[Marxism] Obama relies on mercenaries in Somalia

Louis Proyect lnp3 at panix.com
Thu Aug 11 08:08:30 MDT 2011

NY Times August 10, 2011
U.S. Relies on Contractors in Somalia Conflict

MOGADISHU, Somalia — Richard Rouget,  a gun for hire over two 
decades of bloody African conflict, is the unlikely face of the 
American campaign against militants in Somalia.

A husky former French Army officer, Mr. Rouget, 51, commanded a 
group of foreign fighters during Ivory Coast’s civil war in 2003, 
was convicted by a South African court of selling his military 
services and did a stint in the presidential guard of the Comoros 
Islands, an archipelago plagued by political tumult and coup attempts.

Now Mr. Rouget works for Bancroft Global Development, an American 
private security company that the State Department has indirectly 
financed to train African troops who have fought a pitched urban 
battle in the ruins of this city against the Shabab, the Somali 
militant group allied with Al Qaeda.

The company plays a vital part in the conflict now raging inside 
Somalia, a country that has been effectively ungoverned and mired 
in chaos for years. The fight against the Shabab, a group that 
United States officials fear could someday carry out strikes 
against the West, has mostly been outsourced to African soldiers 
and private companies out of reluctance to send American troops 
back into a country they hastily exited nearly two decades ago.

“We do not want an American footprint or boot on the ground,” said 
Johnnie Carson, the Obama administration’s top State Department 
official for Africa.

A visible United States military presence would be provocative, he 
said, partly because of Somalia’s history as a graveyard for 
American missions — including the “Black Hawk Down” episode in 
1993, when Somali militiamen killed 18 American service members.

Still, over the past year, the United States has quietly stepped 
up operations inside Somalia, American officials acknowledge. The 
Central Intelligence Agency, which largely finances the country’s 
spy agency, has covertly trained Somali intelligence operatives, 
helped build a large base at Mogadishu’s airport — Somalis call it 
“the Pink House” for the reddish hue of its buildings or 
“Guantánamo” for its ties to the United States — and carried out 
joint interrogations of suspected terrorists with their 
counterparts in a ramshackle Somali prison.

The Pentagon has turned to strikes by armed drone aircraft to kill 
Shabab militants and recently approved $45 million in arms 
shipments to African troops fighting in Somalia.

But this is a piecemeal approach that many American officials 
believe will not be enough to suppress the Shabab over the long 
run. In interviews, more than a dozen current and former United 
States officials and experts described an overall American 
strategy in Somalia that has been troubled by a lack of focus and 
internal battles over the past decade. While the United States has 
significantly stepped up clandestine operations in Pakistan and 
Yemen, American officials are deeply worried about Somalia but 
cannot agree on the risks versus the rewards of escalating 
military strikes here.

“I think that neither the international community in general nor 
the U.S. government in particular really knows what to do with the 
failure of the political process in Somalia,” said J. Peter Pham, 
director of the Africa program at the Atlantic Council, a 
Washington research institution.

For months, officials said, the State Department has been at odds 
with some military and intelligence officials about whether 
striking sites suspected of being militant camps in Somalia’s 
southern territories or carrying out American commando raids to 
kill militant leaders would significantly weaken the Shabab — or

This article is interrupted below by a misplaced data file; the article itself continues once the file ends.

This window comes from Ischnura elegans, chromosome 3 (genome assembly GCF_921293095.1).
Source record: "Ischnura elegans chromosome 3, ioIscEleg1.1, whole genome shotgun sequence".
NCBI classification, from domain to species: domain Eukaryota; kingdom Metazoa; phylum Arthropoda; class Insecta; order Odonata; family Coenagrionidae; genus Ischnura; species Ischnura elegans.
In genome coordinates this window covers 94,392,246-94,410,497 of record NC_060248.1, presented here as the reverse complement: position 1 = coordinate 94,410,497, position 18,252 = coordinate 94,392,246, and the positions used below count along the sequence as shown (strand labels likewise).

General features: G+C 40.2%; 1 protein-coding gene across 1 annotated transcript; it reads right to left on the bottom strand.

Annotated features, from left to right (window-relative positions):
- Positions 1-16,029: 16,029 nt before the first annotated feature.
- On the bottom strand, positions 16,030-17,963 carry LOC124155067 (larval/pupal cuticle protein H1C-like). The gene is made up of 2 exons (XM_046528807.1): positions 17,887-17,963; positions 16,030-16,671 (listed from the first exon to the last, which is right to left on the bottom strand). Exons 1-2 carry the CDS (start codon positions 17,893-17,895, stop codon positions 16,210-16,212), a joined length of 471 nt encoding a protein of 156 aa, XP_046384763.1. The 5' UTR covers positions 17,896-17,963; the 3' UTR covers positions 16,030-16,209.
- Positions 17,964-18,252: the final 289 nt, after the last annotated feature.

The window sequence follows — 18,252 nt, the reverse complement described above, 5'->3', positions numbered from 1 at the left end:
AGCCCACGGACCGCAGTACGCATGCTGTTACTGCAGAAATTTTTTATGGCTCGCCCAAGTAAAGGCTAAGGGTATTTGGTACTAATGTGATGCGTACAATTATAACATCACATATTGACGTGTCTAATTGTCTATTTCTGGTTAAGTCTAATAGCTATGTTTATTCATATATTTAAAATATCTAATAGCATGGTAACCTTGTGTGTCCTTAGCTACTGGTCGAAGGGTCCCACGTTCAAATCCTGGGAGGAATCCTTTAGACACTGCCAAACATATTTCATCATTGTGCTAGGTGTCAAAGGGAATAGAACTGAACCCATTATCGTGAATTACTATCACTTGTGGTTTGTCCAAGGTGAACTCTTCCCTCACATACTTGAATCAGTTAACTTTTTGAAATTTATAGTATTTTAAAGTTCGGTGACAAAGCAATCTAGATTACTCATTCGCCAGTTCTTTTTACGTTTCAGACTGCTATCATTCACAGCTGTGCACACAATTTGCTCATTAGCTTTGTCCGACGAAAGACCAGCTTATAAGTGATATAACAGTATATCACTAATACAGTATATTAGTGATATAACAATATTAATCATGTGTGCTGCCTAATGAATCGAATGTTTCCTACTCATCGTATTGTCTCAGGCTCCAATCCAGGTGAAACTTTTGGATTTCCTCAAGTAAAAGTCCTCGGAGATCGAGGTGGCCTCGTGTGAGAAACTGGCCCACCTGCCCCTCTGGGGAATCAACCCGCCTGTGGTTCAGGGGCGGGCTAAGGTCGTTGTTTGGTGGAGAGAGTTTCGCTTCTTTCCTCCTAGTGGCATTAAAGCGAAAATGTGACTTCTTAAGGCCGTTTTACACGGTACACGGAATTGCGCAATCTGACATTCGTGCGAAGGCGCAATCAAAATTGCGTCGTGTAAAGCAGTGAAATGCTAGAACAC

instead bolster its ranks by allowing the group to present itself 
as the underdog against a foreign power.

Lauren Ploch, an East Africa expert at the Congressional Research 
Service, said that the Obama administration was confronted with 
many of the same problems that had vexed its predecessors — 
“balancing the risks of an on-the-ground presence” against the 
risks of using “third parties” to carry out the American strategy 
in Somalia.

Teaching Fighting Skills

The Shabab has already shown its ability to strike beyond Somalia, 
killing dozens of Ugandans last summer in a suicide attack that 
many believe was a reprisal for the Ugandan government’s decision 
to send troops to Somalia. Now, though, thanks in part to 
Bancroft, the private security company, the militants have been 
forced into retreat. Several United Nations and African Union 
officials credit the work of Bancroft with improving the fighting 
skills of the African troops in Somalia, who this past weekend 
forced Shabab militants to withdraw from Mogadishu, the capital, 
for the first time in years.

Like other security companies in Somalia, Bancroft has thrived as 
a proxy of sorts for the American government. Based in a mansion 
along Embassy Row in Washington, Bancroft is a nonprofit 
enterprise run by Michael Stock, a 34-year-old Virginia native who 
founded the company not long after graduating from Princeton in 
1999. He used some of his family’s banking fortune to set up 
Bancroft as a small land-mine clearing operation.

In recent years, the company has expanded its mission in Somalia 
and now runs one of the only fortified camps in Mogadishu — a 
warren of prefabricated buildings rimmed with sand bags a stone’s 
throw from the city’s decrepit, seaside airport.

The Bancroft camp operates as a spartan hotel for visiting aid 
workers, diplomats and journalists. But the company’s real income 
has come from the United States government, albeit circuitously. 
The governments of Uganda and Burundi pay Bancroft millions of 
dollars to train their soldiers for counterinsurgency missions in 
Somalia under an African Union banner, money that the State 
Department then reimburses to the two African nations. Since 2010, 
Bancroft has collected about $7 million through this arrangement.

Both American and United Nations officials said that Bancroft’s 
team in Mogadishu — a mixture of about 40 former South African, 
French and Scandinavian soldiers who call themselves “mentors” — 
has steadily improved the skills of the African troops and cut 
down on civilian casualties by persuading the troops to stop 
lobbing artillery shells into crowded parts of Mogadishu. One 
Western consultant who works with the African Union credits 
Bancroft with helping “turn a bush army into an urban fighting force.”

The advisers typically work from the front lines — showing the 
troops how to build sniper pits or smash holes in walls to move 
between houses.